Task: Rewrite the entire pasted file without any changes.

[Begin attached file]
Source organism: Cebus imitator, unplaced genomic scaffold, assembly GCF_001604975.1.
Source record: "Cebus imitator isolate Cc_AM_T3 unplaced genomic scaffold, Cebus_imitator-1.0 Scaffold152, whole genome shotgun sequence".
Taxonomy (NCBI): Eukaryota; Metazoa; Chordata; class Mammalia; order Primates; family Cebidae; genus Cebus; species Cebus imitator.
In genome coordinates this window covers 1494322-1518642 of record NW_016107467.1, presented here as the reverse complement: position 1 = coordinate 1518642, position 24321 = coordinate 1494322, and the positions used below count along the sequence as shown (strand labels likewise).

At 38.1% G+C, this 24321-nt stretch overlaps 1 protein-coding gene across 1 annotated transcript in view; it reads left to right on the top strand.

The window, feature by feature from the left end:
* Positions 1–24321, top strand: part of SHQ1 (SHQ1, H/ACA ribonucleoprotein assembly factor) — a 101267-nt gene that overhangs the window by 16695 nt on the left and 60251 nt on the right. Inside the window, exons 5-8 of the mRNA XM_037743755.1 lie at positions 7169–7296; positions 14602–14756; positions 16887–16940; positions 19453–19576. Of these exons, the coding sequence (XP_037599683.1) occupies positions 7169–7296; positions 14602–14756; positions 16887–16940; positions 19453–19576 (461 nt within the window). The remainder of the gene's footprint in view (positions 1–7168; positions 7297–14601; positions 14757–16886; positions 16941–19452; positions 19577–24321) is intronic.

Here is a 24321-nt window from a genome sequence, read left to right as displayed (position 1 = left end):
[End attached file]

Source organism: Cebus imitator, unplaced genomic scaffold, assembly GCF_001604975.1.
Source record: "Cebus imitator isolate Cc_AM_T3 unplaced genomic scaffold, Cebus_imitator-1.0 Scaffold152, whole genome shotgun sequence".
Taxonomy (NCBI): Eukaryota; Metazoa; Chordata; class Mammalia; order Primates; family Cebidae; genus Cebus; species Cebus imitator.
In genome coordinates this window covers 1494322-1518642 of record NW_016107467.1, presented here as the reverse complement: position 1 = coordinate 1518642, position 24321 = coordinate 1494322, and the positions used below count along the sequence as shown (strand labels likewise).

At 38.1% G+C, this 24321-nt stretch overlaps 1 protein-coding gene across 1 annotated transcript in view; it reads left to right on the top strand.

The window, feature by feature from the left end:
* Positions 1–24321, top strand: part of SHQ1 (SHQ1, H/ACA ribonucleoprotein assembly factor) — a 101267-nt gene that overhangs the window by 16695 nt on the left and 60251 nt on the right. Inside the window, exons 5-8 of the mRNA XM_037743755.1 lie at positions 7169–7296; positions 14602–14756; positions 16887–16940; positions 19453–19576. Of these exons, the coding sequence (XP_037599683.1) occupies positions 7169–7296; positions 14602–14756; positions 16887–16940; positions 19453–19576 (461 nt within the window). The remainder of the gene's footprint in view (positions 1–7168; positions 7297–14601; positions 14757–16886; positions 16941–19452; positions 19577–24321) is intronic.

Here is a 24321-nt window from a genome sequence, read left to right as displayed (position 1 = left end):